A personal campaign sponsored by Sophia Spooner
January 18, 2017
Hello friends, family, acquaintances, and everything in between! Our names are Yoni and Sophia. We met in the summer of 2013 and have been together ever since. As many of you know, we lost my dad, Ray Spooner in August. Before he passed away, he raised more than $85,000 by biking across the country to benefit the Muscular Dystrophy Association (MDA). He did this despite his understanding that the money he would raise would have no impact during his own lifetime. This summer, the two of us plan on hiking the Pacific Crest Trail, a 2,650 mile hike on the west coast of America that begins in Mexico and ends in Canada in order to continue the work that he has started.
There is a ton of ground breaking research being done right now to slow down the effects of ALS, but we are far from a cure. Researching ALS and its effects and causes costs $75 per minute. Our goal is to raise $10,000, and 100% of every donation will go to the MDA. Any donation is appreciated.
Below are our two stories that give a better explanation of why we have come to this decision.
Let’s end this disease together.
Sorry, we’re too young to have a cool sign off
Yoni and Sophia
In my short (or long) 23 years of life, I’ve noticed that there’s an obvious energy to a room when bad news is coming. The air feels thick and concentrated and the tension between people is almost visible. On January 2nd, 2015, my parents sat me and my boyfriend of about a year and a half, Yoni, down for a “talk”. Before they delivered any news, the room felt darker, like it was going to collapse around us. Every second felt like a never-ending pause in time. We knew something horrific was coming. We were right. My sister, Lisa, was the one who ended up breaking the news of my dad’s diagnosis. He had said he was tired of saying it over and over again. Like so many others, my first thought was, “What the fuck is ALS?” But as he told Yoni and me about the disease, I felt my lungs tightening, my stomach was a rock, and that there was a 40 pound weight on my head crushing me.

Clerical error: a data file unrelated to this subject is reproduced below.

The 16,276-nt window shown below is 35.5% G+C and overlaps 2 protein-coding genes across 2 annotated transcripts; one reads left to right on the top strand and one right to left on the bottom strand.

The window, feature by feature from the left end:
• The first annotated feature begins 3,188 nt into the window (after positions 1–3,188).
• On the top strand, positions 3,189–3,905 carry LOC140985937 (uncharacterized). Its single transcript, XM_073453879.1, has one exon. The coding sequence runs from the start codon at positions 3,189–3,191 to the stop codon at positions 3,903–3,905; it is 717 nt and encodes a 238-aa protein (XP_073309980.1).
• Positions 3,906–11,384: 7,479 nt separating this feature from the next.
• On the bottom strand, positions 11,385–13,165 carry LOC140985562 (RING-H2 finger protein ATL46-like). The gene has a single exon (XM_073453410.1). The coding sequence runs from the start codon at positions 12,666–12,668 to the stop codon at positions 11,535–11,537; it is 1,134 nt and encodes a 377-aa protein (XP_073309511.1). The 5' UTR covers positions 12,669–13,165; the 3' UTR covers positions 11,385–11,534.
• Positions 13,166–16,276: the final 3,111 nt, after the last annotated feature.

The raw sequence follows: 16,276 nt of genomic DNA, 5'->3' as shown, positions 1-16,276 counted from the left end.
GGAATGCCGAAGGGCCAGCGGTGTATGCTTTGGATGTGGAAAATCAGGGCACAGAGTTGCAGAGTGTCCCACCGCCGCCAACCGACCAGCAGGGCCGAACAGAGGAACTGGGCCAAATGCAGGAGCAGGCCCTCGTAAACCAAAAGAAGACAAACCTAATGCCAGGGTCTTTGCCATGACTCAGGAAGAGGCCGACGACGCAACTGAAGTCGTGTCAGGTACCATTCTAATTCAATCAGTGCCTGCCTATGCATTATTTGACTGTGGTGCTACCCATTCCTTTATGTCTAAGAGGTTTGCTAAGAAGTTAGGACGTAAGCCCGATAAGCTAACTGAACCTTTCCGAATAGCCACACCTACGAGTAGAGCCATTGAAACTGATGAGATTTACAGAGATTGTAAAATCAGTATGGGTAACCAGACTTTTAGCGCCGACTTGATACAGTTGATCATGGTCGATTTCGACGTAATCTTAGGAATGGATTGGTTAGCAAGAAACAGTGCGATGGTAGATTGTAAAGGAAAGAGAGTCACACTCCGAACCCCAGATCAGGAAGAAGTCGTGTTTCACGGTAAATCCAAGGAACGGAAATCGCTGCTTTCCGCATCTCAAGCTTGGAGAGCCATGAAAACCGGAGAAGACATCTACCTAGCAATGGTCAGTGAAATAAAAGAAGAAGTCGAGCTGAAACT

There are some moments where disappearing and sinking into the ground to be swallowed by the earth seems like a much better option than being where you are. This was one of those instances. But what I didn’t know was that the following year and a half would hold the best and worst moments of my life. I had recently returned from being abroad in India for the fall semester and the next day, I was scheduled to go to back to Galesburg, Il where I attended Knox College. That was a difficult year, but I got through it with the love and support of my two roommates and best friends, Julia and Amelia, Yoni, and my fantastically untraditional family (and others of course, but there are too many to name).